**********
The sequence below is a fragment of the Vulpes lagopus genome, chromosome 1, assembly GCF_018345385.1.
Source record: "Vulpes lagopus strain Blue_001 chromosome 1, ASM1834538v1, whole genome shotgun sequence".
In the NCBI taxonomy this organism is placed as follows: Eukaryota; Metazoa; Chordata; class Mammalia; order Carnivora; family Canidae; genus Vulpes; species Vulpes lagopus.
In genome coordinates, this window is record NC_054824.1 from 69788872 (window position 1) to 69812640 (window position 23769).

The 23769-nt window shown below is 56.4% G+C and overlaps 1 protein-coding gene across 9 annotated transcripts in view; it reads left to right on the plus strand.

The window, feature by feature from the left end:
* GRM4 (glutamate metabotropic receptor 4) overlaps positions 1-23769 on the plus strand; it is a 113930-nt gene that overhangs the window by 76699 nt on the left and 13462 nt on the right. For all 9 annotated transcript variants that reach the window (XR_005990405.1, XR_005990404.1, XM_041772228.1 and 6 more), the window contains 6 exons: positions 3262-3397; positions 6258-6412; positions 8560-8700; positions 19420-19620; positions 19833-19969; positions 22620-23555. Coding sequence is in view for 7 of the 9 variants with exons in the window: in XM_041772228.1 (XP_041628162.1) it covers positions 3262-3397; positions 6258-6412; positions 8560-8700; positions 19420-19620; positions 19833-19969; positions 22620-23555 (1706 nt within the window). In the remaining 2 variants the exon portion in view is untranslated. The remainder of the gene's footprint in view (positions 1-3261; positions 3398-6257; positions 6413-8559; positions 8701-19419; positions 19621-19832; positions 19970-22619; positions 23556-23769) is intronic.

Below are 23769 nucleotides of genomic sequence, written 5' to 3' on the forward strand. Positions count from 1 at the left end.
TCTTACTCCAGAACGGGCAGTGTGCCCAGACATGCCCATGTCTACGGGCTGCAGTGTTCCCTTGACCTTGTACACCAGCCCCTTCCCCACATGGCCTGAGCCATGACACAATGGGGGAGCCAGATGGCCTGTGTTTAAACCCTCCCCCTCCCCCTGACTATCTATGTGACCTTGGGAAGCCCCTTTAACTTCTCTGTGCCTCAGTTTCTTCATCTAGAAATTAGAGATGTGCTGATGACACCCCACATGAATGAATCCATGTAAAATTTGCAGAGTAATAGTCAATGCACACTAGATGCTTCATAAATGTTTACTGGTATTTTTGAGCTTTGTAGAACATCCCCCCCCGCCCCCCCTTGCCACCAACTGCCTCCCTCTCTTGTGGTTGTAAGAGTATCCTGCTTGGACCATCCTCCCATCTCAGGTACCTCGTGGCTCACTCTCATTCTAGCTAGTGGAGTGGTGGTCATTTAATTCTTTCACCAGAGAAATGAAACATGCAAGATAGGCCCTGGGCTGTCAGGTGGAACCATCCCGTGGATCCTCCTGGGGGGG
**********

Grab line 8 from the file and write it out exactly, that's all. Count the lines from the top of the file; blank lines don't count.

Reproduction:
Below are 23769 nucleotides of genomic sequence, written 5' to 3' on the forward strand. Positions count from 1 at the left end.